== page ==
New Rector Barbara Stollberg-Rilinger in an interview for the Frankfurter Allgemeine Zeitung
Society Benefits From Our Autonomy
An historian of early-modern Europe discusses havens of ratiocination and the politicization of historiography
FAZ: Ms. Stollberg-Rilinger, in September you became the Rector of the Wissenschaftskolleg. The Kolleg is a classic non-university Institute for Advanced Study that is self-administering and is likewise completely independent when it comes to selecting Fellows and its thematic emphases. Fellows perennially describe the Wissenschaftskolleg as a “refuge.” Does it in fact function as the perfect haven from the university?
Barbara Stollberg-Rilinger: It serves a complementary function to the university. The academic world has grown ever more stressful and is increasingly subject to the pressure of third-party-funded projects and excellence initiatives. You need a space where you can collect your wits. It’s true that Institutes for Advanced Study are increasing in number, in Germany as well, so one might think that the Wissenschaftskolleg has forfeited its unique selling point. But it hasn’t. For one thing it is much larger than all these other institutes, for another it is completely autonomous, and thirdly it’s a kind of boarding school for the highly gifted – which I guess makes me the head master (laughs).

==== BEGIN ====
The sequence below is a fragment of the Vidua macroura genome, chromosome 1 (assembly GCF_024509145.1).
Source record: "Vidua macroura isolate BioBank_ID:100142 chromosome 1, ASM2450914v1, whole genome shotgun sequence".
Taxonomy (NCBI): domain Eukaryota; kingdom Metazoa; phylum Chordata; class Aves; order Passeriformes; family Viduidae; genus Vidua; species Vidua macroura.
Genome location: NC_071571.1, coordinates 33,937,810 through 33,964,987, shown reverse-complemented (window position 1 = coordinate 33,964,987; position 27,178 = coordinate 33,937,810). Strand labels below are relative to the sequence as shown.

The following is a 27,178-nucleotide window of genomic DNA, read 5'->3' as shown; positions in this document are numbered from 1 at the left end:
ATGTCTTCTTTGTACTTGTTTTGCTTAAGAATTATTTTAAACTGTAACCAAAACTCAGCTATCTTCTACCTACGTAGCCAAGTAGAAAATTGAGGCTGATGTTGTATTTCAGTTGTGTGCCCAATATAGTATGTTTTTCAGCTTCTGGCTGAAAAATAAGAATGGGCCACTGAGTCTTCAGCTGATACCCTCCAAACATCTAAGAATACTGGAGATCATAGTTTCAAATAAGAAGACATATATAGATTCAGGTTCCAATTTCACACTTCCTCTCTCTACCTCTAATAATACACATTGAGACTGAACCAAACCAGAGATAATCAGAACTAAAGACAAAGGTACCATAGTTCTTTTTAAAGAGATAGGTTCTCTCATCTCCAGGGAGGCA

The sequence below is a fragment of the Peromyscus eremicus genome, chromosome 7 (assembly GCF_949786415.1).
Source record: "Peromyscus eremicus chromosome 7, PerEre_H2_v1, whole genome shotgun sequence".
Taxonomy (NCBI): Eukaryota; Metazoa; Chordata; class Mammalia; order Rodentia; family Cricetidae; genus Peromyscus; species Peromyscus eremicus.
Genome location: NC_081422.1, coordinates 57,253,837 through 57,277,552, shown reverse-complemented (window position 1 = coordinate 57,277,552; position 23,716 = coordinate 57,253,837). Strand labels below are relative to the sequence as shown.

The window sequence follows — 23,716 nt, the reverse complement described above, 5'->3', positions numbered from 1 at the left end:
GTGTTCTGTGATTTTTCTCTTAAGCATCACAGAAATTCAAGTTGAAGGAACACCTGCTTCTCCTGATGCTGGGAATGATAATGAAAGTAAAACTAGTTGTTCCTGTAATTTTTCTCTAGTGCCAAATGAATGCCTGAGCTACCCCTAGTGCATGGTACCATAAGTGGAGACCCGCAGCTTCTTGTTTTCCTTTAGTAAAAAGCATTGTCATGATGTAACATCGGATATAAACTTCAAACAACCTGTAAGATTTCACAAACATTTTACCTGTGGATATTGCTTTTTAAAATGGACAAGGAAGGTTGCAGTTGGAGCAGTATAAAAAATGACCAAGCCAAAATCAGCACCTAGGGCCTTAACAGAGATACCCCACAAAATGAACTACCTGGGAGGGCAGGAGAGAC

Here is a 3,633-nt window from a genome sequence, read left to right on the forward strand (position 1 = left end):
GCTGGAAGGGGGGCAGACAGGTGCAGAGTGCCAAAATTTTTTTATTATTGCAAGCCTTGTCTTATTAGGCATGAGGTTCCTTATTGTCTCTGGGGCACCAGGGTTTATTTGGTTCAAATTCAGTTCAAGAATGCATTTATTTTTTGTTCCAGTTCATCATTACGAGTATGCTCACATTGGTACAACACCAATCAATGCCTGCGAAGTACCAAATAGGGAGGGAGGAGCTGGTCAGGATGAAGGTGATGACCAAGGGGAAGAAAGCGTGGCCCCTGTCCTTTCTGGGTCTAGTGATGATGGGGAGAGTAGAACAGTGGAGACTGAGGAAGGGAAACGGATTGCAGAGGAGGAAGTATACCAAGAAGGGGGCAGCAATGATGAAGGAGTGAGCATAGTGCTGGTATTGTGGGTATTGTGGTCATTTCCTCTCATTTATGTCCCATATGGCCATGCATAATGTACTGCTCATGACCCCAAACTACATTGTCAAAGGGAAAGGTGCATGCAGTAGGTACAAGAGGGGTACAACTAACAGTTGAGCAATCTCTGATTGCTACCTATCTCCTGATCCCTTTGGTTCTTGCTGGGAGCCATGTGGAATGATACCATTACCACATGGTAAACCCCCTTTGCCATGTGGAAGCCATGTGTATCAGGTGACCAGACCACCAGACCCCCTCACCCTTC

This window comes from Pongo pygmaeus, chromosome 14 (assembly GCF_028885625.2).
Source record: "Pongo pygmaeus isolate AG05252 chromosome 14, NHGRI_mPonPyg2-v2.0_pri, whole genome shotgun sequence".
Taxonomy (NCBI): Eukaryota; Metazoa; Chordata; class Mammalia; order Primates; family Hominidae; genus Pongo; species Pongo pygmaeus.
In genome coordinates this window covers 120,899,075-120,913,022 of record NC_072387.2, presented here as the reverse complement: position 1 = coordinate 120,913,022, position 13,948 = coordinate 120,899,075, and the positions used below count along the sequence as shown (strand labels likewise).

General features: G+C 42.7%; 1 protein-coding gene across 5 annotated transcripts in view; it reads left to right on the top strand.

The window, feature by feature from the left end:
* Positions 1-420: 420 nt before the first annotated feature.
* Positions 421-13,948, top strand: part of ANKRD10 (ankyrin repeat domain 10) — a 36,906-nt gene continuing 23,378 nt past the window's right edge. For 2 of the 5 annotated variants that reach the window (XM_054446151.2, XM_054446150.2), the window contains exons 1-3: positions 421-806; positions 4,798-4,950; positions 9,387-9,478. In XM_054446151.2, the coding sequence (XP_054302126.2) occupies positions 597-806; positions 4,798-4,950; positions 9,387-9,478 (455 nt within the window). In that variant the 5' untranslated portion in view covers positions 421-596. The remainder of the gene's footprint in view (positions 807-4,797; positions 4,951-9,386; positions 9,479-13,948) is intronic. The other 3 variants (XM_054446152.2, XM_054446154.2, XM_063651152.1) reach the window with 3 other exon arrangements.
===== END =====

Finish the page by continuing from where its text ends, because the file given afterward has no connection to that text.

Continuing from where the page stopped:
An institute affording its Fellows maximum freedom to think and write in all serenity – at such a place what is the Rector’s job, what is there to actually do?
Right, that’s the big question (laughs). What makes the Wissenschaftskolleg so special is the College principle. For an entire year the Fellows basically live together. At absolute minimum they lunch or dine together, which for me is the crucial point because that’s where the actual interchange takes place. And someone must symbolically represent the whole. One of my central instrumental tasks – together with the advisory board – is to select the Fellows. That’s quite a challenge because you have to combine a number of different parameters. Ideally we should effect a certain gender symmetry, we should have a greater quantity of younger Fellows, and there should be some kind of balance among the various disciplines and regions of the world our Fellows call home.
The Wissenschaftskolleg is a very international institute. Has scientific research and other scholarly work meanwhile become quite similar worldwide, or do there still remain great cultural differences?
To my mind the larger difference is between the humanities and the natural sciences. Academics whether they come from Europe or Africa, are all beholden to a shared habitus. It might of course be the case that my impression is the product of our selection mechanisms and that here at the Wissenschaftskolleg we don’t even get a look at entirely different intellectual cultures. To be clear, we should by no means give in to those fundamental critiques of “Western” scientific thinking which are so fashionable at the moment. We have to hold on to certain academic principles and at the same time be aware that this might lead to problems, giving people from countries like the United States considerable advantages, who apply in far greater numbers anyway. Our concern is therefore to maintain highest intellectual standards and at the same time purposefully seek out qualified scholars from hitherto underrepresented regions.